|In October of 2000, I interviewed
Loz Hardy for HybridMagazine.com. The interview was conducted via email
and this is the raw Q & A for that interview. Many of the answers didn't make
it into the interview because of length. It's a very good insight into what the band
went through, and more specifically, what Loz went through.
1. The last Kingmaker album wasn't distributed in the states and you seemed to
just one day not exist as a band. What happened to Kingmaker?
The 'what happened to Kingmaker' has two main sides to it. One is professional the
other personal. Professionally I trace it back to the nightmare experience we had
with the second album. The first album was on the whole peachy and left us feeling
confident and ready to take on the oyster of a world. We recorded album no. 2 and
had it all finished and were pretty pleased with it and it felt good releasing Armchair
Anarchist, bitchin' single with two bitchin' b-sides. Record co were a bit reticent
but couldn't say anything coz we hadn't put a foot, nay, a toe wrong up until this
point. Then week of release it got to number 49 or 47 or around there and they called
an emergency meeting and informed us they were unwilling to release the album without
a top forty single preceeding it so they insisted we recorded some new songs. They
became fuckheads over night and took the opportunity to do some things they had wanted
to do from the start, let me explain, from the start we had independent radio promoters
and press and they hated it coz it cost them money and they had pluggers and press
in house but they were shit so we kept ours on until that incident. It was at times
like that we discovered what unmitigated wankers the suits could be and also how
they will make your life hell in an instant coz they got the dough. The fragile egos
that run these institutions have to be experienced to be believed and their scheming
makes Machiavelli look like the Milky Bar kid. Anyway, I digress, so we recorded
some new songs and decided on Ten Years Asleep as the new single when they announced
they were gonna format all singles. I dunno if you have that over state-side but
it basically means there would be different b-sides on the 12 inch(2), cassette(1),
CD 1 and CD 2 (3 on each). So if the album has say 13 songs on it and with three
singles that means you gonna need 40 songs. 40 fucking songs! So the work load is
near impossible and plus the fans get ripped left, right and centre to boot. What
was also happening was that you did songs for the album and then b-sides but really
fucking excellent songs were ending up tucked away third song on CD 2 and no-one
heard them. By the time we got to our last album we decided that we wanted to all
40 songs up front and pick the best for the album but this meant we needed to take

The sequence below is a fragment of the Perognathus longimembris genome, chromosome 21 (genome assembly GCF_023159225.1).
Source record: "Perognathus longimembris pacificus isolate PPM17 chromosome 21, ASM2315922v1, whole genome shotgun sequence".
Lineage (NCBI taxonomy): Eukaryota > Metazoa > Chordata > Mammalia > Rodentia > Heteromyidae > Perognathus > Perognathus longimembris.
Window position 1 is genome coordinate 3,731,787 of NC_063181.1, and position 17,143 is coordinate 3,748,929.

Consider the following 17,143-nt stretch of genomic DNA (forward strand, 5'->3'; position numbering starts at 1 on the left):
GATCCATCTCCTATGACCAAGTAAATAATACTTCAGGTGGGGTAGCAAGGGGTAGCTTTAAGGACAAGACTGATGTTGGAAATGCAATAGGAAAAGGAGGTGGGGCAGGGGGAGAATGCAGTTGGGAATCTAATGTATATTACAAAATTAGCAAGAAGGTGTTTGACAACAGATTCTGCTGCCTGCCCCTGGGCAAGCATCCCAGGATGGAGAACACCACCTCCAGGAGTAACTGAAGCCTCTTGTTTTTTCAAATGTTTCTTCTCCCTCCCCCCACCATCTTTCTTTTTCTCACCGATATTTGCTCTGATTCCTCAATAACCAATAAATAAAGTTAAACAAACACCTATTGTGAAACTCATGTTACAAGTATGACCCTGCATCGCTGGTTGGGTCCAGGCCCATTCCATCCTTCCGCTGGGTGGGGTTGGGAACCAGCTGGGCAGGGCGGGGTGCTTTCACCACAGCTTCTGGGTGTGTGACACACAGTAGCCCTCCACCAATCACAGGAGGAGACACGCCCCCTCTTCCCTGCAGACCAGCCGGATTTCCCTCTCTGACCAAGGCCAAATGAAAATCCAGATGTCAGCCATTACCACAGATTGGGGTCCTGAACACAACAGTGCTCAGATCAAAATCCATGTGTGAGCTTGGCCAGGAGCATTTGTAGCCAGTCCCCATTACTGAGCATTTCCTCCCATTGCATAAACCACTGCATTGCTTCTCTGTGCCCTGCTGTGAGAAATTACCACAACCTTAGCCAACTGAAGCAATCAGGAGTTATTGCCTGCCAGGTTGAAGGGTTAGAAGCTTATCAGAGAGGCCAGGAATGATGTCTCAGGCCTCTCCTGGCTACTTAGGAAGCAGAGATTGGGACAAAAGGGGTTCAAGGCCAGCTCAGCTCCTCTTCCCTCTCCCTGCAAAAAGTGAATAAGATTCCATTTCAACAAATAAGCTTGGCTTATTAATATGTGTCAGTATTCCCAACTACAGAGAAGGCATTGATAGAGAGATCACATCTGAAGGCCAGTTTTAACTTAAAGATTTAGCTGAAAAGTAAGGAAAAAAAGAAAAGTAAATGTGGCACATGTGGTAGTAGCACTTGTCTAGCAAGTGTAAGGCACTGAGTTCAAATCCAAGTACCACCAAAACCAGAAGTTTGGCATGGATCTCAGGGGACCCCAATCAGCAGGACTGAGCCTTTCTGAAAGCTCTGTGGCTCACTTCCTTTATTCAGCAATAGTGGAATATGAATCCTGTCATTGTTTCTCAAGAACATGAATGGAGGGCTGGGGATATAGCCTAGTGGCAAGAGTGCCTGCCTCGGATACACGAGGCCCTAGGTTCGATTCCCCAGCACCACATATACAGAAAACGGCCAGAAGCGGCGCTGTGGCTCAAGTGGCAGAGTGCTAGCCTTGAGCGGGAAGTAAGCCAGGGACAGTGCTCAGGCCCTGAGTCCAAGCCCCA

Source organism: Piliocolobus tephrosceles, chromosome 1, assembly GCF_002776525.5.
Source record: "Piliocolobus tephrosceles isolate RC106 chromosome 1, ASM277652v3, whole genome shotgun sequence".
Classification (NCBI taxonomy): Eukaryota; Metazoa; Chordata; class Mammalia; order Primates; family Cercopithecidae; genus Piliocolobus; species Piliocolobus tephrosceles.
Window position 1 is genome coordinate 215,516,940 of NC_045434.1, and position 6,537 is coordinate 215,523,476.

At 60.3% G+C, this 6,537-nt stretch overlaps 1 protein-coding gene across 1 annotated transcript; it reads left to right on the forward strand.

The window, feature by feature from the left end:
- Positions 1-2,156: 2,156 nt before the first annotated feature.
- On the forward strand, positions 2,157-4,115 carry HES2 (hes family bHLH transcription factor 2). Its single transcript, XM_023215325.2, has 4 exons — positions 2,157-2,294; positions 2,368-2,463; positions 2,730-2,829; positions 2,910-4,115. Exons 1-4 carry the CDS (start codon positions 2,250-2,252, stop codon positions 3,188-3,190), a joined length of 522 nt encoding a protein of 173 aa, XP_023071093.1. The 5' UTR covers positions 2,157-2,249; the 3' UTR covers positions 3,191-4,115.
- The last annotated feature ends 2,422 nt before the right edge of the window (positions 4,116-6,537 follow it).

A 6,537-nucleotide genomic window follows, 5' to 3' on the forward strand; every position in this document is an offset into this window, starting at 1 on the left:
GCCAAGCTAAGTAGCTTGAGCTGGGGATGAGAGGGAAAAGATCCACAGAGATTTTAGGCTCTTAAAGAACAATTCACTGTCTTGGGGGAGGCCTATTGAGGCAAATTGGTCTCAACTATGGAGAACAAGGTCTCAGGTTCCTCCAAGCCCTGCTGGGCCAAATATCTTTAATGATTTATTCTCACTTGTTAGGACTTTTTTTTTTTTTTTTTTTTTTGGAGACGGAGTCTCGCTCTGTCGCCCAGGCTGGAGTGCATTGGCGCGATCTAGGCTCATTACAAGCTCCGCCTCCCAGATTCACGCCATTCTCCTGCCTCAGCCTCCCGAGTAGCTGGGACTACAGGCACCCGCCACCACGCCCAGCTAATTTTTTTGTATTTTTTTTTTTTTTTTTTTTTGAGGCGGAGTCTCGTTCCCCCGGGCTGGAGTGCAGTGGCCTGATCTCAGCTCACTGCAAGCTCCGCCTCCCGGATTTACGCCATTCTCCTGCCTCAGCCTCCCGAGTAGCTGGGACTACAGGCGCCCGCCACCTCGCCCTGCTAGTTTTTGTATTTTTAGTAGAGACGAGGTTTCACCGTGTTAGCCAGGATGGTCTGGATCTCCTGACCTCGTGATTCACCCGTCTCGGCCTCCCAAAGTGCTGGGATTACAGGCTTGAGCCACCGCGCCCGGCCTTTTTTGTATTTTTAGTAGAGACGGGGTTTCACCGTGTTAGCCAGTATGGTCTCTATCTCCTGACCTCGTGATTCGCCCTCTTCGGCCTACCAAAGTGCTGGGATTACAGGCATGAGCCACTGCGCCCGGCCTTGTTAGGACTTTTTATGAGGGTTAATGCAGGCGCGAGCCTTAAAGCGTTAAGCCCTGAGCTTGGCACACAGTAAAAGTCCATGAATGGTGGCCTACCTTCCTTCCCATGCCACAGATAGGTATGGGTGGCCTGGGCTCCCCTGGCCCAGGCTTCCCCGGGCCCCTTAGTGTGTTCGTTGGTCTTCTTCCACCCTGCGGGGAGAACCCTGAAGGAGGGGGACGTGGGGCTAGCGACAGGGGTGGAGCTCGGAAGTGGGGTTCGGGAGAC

a long time out to write and record. A year and a half it took us. In that time Brit
pop really happened and blew us out of the water. By the time we got to releasing
In The Best Possible Taste we knew we were well past our sell-by date and I didn't
want to keep playing and playing scaling down to smaller and smaller clubs, I found
it a depressing notion.
On a personal level, for the three months leading up to the Best Possible album tour
I had elected to co-manage the band as one of our managers had legged it this meant
going to all those friggin' meetings and dealing with the suited scum face to face.
What was i thinking? It was getting to the point where it was getting to me and i
woke up day after day deeply depressed. It didn't go away and in the end i said to
myself that if i really was that unhappy then i shouldn't just stick for the money
coz we weren't particularly rolling in it and this shit is really needs 110%. So
the day after the last tour date i went in and announced to the MD and a few others
that i wasn't willing to go on. They wanted to keep me on as a solo but i said,'no,
you are hard of hearing, i said i never want to work with you lot ever again, you
have systematically killed my deepest love of music that i have been nurturing since
the age of six and i hate you for it.' They said,'ahhhh, you're tired, we'll ring
you next week and you can maybe do some demos....' I left the building and relief
i experienced was so powerful and emotional i was ready to fly, I tells ya', the
thought of never having to deal with those brains-not-fit-for-dog-food was deeply
liberating I felt like a space shuttle pilot who'd just passed his driving test.
2. What's happened since?
For a year after that i went into hiding. I had two grand in my pocket so i hightailed
it down to London and just hid until my recording contract had officially expired.
I didn't particularly know it but i was having a breakdownus nervosus, deeply depressed
and never wanting to touch the guitar again. It took afair while but then music started
to take hold of my life once again. I started hearing music differently and was making